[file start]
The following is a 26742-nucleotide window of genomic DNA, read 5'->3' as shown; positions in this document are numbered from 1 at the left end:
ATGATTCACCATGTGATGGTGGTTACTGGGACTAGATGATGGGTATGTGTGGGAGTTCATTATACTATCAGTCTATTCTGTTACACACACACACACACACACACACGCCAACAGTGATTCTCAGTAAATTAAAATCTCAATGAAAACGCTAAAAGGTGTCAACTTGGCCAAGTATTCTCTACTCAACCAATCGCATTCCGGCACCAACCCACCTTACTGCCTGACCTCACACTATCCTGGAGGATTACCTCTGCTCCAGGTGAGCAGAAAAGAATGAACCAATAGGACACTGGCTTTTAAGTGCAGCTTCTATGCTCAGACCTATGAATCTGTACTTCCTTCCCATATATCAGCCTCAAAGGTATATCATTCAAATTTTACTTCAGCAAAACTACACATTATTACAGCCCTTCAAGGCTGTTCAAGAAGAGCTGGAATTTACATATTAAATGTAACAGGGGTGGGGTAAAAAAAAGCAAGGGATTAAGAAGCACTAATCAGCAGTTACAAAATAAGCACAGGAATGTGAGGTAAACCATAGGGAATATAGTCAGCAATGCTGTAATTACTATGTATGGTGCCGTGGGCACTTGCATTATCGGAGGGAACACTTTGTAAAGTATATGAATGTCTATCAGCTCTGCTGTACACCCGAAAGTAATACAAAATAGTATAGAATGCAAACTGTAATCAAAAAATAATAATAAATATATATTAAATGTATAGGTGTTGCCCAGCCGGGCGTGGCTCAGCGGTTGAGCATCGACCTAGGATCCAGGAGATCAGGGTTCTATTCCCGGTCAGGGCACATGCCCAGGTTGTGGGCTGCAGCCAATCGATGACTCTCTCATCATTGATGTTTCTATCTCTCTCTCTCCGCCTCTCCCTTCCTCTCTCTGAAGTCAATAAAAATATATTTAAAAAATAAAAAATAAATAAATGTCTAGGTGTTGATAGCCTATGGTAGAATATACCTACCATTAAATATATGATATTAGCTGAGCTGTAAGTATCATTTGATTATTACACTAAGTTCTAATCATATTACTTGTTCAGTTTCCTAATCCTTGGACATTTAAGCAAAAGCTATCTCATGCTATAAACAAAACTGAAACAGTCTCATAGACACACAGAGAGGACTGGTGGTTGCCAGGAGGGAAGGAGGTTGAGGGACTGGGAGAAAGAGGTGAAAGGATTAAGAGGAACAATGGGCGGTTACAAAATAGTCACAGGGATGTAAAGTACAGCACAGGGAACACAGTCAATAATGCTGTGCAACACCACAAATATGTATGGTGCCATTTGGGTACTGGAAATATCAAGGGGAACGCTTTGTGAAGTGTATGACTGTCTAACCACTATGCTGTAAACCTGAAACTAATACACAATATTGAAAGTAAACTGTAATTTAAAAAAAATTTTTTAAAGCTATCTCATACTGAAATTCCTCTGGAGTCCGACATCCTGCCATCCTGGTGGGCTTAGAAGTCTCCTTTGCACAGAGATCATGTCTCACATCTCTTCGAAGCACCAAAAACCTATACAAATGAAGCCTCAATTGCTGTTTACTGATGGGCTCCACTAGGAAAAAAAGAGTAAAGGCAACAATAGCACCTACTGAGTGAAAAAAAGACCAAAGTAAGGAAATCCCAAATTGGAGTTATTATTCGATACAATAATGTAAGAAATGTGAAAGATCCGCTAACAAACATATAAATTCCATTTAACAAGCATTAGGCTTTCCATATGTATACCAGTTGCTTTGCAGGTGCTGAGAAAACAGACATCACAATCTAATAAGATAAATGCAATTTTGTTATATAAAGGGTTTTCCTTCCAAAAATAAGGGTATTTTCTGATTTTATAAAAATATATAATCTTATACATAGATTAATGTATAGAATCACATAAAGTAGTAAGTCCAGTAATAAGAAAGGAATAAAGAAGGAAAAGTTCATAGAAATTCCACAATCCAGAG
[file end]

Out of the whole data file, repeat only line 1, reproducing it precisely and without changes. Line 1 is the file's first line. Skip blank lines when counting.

The following is a 26742-nucleotide window of genomic DNA, read 5'->3' as shown; positions in this document are numbered from 1 at the left end: